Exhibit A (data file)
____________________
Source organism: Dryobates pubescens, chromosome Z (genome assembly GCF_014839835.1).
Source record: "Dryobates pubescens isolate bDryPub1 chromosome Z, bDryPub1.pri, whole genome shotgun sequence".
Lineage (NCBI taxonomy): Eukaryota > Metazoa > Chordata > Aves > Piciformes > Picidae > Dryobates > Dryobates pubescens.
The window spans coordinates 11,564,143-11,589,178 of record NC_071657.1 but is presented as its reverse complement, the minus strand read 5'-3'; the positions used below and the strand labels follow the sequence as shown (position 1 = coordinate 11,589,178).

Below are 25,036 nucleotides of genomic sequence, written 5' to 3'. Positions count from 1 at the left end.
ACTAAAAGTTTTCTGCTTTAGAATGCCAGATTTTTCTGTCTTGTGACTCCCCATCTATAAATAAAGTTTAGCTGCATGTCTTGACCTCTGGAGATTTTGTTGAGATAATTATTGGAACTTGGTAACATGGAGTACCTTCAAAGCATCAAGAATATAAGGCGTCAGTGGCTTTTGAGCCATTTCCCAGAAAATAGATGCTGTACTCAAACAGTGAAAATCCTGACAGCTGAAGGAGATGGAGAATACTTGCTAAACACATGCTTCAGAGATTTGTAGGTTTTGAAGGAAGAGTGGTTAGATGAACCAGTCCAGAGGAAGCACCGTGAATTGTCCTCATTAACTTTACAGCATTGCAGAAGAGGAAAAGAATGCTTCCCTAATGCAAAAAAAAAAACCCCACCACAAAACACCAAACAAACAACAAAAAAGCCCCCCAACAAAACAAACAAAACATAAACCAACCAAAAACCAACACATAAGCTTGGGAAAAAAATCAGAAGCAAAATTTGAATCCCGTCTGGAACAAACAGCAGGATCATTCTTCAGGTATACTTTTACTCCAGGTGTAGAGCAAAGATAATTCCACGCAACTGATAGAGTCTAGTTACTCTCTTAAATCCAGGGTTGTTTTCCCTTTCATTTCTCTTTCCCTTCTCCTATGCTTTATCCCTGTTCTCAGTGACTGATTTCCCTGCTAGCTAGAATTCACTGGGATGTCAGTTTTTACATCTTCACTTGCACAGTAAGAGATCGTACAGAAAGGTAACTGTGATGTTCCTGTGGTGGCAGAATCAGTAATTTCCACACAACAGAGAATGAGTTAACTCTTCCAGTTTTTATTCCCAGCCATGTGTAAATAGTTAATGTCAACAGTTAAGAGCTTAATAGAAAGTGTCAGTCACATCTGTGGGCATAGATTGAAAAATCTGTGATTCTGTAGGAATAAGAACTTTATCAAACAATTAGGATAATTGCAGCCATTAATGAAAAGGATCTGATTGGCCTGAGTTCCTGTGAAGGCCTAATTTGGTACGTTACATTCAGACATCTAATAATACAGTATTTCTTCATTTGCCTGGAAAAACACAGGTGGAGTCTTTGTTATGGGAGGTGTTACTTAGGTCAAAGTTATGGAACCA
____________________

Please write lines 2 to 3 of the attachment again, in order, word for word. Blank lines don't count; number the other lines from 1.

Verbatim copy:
Source record: "Dryobates pubescens isolate bDryPub1 chromosome Z, bDryPub1.pri, whole genome shotgun sequence".
Lineage (NCBI taxonomy): Eukaryota > Metazoa > Chordata > Aves > Piciformes > Picidae > Dryobates > Dryobates pubescens.